Energy Company Swine, eh?
All I can see is that every month they check you are paying the cheapest tariff, and if you’re not they advice to change, which obviously doesn’t guarantee a fixed rate for the next 4 years. Is there something to click on in your link ?
” we’ll monitor the market for cheaper ones and email you (or text if you like) when you should switch”Posted 4 years agoohnohesbackMember
The average property has only one gas pipe and one electricity line. Why is there a cosy little ogopoly of utility companies? Nationalise the lot, and have one electricity company and one gas company offering one cheapest tariff. At a stroke we could be free of the deliberately confgusing obscurificaction of tariffs and all those irritating little botherers trying to churn the market.Posted 4 years ago
I quote: “Blue +Price Freeeeze March 2017″…Posted 4 years ago
I’d rather look for my own cheapest deal in a free market.
That’s an attitude which appears to be shared by only a minority of the British people. After over 20 years of the “free market” in the energy industry the majority of the British public appear to be distinctly unimpressed.
In fact according to a recent ComRes poll a clear majority want the major energy companies to be nationalised.
Almost 70 per cent of people surveyed for a new poll believe the UK’s major energy companies should be nationalised.
In the survey conducted by research firm ComRes, 69 per cent of respondents backed nationalisation of big energy firms, 77 per cent thought energy prices were set unfairlyPosted 4 years agoransosSubscriber
a clear majority of the public want the energy companies to be nationalised at someone else’s expense but 70% of all households have never bothered to take 5 minutes and switch supplier through a comparison site
The energy switching rate in Britain is the highest of any large market in the world.Posted 4 years ago
ime the problem with switching supplier is that you then get pestered by your old company to come back, I had to get very rude to an incredibly pushy door to door saleswoman trying to get me back!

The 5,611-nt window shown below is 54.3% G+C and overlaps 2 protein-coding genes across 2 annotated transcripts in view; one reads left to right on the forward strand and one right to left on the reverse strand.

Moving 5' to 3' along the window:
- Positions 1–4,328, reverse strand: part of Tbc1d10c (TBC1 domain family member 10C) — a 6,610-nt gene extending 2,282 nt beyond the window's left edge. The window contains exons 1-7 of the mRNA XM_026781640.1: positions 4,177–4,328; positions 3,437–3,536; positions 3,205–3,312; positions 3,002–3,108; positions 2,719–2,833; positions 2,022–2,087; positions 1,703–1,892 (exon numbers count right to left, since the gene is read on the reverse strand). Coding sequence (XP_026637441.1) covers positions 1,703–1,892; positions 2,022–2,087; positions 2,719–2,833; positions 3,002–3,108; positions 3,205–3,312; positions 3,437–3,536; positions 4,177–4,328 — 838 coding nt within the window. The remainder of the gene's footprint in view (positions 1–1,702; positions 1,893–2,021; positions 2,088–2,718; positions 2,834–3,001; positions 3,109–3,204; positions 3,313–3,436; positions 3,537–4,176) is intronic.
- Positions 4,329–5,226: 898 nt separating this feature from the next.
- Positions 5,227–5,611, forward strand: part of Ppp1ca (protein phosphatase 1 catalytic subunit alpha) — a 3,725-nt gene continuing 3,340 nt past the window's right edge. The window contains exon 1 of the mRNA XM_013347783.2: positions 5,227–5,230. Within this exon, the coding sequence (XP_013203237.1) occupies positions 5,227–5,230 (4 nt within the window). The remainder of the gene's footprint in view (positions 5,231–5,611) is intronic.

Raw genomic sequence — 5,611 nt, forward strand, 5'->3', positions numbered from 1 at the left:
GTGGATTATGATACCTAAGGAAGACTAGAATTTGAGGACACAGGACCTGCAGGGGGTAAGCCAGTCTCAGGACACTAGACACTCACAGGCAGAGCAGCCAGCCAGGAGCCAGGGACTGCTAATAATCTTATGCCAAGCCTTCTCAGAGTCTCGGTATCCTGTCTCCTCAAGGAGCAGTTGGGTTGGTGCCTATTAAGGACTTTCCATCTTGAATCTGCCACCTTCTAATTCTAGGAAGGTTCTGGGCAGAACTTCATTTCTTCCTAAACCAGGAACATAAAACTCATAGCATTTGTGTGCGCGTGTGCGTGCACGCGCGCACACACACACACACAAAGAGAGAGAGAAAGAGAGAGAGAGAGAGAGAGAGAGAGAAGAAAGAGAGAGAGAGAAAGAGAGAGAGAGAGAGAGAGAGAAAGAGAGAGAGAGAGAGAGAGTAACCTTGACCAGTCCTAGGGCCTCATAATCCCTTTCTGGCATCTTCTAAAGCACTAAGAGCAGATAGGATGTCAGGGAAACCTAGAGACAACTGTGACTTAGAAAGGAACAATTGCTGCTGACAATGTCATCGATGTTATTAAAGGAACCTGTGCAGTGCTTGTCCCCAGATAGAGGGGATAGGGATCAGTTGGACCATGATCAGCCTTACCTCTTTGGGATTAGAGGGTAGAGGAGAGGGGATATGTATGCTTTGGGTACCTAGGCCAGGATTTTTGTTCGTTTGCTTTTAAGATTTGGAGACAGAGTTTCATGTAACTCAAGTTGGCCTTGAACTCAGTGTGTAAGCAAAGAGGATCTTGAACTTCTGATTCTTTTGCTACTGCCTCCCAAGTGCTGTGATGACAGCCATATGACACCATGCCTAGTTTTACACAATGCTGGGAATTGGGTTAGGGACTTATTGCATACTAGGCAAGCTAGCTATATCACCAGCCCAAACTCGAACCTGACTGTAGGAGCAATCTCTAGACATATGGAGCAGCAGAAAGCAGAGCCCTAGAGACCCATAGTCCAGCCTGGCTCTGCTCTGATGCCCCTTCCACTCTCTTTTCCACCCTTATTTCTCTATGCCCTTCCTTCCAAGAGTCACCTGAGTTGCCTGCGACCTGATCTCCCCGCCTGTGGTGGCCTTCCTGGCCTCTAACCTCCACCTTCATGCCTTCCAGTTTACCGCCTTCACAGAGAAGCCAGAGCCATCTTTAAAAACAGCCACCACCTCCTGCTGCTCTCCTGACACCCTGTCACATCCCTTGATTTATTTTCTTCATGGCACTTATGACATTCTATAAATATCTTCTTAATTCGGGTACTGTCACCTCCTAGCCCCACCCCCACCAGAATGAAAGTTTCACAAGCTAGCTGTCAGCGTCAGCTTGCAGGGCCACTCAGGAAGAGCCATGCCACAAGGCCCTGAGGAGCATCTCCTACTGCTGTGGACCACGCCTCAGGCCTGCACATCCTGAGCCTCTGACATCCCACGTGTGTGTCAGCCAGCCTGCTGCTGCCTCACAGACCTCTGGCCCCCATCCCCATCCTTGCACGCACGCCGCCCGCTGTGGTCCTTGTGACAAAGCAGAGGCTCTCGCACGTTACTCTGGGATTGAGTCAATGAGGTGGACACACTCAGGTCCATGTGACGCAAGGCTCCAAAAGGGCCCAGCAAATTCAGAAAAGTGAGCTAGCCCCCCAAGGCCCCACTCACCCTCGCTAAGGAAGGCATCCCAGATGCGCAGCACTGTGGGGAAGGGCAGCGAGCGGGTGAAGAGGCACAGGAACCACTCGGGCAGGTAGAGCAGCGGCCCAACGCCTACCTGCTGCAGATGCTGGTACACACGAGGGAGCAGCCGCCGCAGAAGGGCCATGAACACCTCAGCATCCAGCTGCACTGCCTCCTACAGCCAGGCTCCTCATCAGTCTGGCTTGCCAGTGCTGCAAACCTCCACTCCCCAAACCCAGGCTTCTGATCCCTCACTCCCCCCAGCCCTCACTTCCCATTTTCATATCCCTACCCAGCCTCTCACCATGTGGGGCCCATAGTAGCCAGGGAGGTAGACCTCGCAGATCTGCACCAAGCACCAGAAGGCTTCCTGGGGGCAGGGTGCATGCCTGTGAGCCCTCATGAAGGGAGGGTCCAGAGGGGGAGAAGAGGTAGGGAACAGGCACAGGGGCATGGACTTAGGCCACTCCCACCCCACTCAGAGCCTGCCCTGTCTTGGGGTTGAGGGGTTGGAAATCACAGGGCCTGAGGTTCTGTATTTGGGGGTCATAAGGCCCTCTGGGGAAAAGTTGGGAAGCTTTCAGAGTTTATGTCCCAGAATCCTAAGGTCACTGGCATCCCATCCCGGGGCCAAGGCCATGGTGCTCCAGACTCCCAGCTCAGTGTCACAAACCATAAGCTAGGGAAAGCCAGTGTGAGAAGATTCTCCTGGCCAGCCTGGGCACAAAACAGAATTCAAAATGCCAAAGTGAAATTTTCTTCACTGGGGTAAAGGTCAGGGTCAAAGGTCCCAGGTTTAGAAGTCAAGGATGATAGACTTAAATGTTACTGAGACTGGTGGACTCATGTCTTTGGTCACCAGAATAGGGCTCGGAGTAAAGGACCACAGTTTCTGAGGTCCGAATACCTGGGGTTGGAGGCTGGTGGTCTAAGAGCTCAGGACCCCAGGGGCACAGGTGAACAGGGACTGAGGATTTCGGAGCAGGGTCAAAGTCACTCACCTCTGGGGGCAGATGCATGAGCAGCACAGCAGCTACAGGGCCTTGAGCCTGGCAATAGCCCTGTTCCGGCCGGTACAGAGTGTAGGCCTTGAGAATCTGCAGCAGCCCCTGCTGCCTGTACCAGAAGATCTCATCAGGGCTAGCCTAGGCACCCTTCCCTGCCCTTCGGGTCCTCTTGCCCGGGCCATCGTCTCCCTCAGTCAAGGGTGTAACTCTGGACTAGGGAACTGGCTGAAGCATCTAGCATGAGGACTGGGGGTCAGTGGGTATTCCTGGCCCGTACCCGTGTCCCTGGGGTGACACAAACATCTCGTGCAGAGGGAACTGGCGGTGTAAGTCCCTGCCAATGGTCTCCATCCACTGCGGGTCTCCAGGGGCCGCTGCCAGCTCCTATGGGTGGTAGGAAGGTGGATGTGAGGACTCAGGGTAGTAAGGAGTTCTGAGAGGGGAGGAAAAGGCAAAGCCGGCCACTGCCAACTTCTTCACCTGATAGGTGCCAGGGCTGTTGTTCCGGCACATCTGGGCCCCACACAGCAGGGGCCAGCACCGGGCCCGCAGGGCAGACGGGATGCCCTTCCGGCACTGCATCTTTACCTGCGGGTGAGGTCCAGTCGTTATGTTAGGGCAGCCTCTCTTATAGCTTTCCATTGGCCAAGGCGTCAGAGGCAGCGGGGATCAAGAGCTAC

If i shop at sainsburys one week and tesco the next I dont expect to be harassed by sainsburys
can you trust the comparison site though, is it like insureres that dont necessarily appear on comparison sites?Posted 4 years agomartinhutchSubscriber
All that poll does is reveal the abject confusion amongst consumers about how the power industry should be operated.
Page 29 is interesting – a majority say they would pay more for greener power, but a bigger majority say that lower prices are more important than carbon emissions in a time of economic pressure.
IMO, if you ask people if consumers would be better served by renationalisation, then the answers will be significantly weighted by the recollection that prices were much lower the last time the industry was in public hands.
If you ask these sorts of questions at a time when people are worrying about energy bills, and have just finished a survey focusing on that issue, the answers are hardly surprising.Posted 4 years agojulianwilsonMember
If i were Woppit I would be keeping quiet about all this best deal business: the reason his deal is able to be so good is because too few other people are on it, and too many people are paying over the odds. The non-switchers subsidise the switchers. (after all, the electricity and gas is the same and according to one of Stoner’s rare-these-days funky graphs, the quality of service when you phone them up cannot make that big a diference to the overall bill).
If every customer switches to that or a comparablePosted 4 years ago
and competitive(actually only genuinely competitive in terms of keepng your business running medium-term as long as few enough people use it) four year fixed rate deal tomorrow, imagine the bailout from the government they will be looking forrise in prices for everyone (including Woppit!) at the end of those four years as the ‘slow subsidise the savvy’ model collapses.Ecky-ThumpMember
The non-switchers subsidise the switchers.
True, and as a long time tart, I am more than a little concerned about the plans to make energy companies simplify their tarif structures and tell their customers if another tarif would be cheaper for them.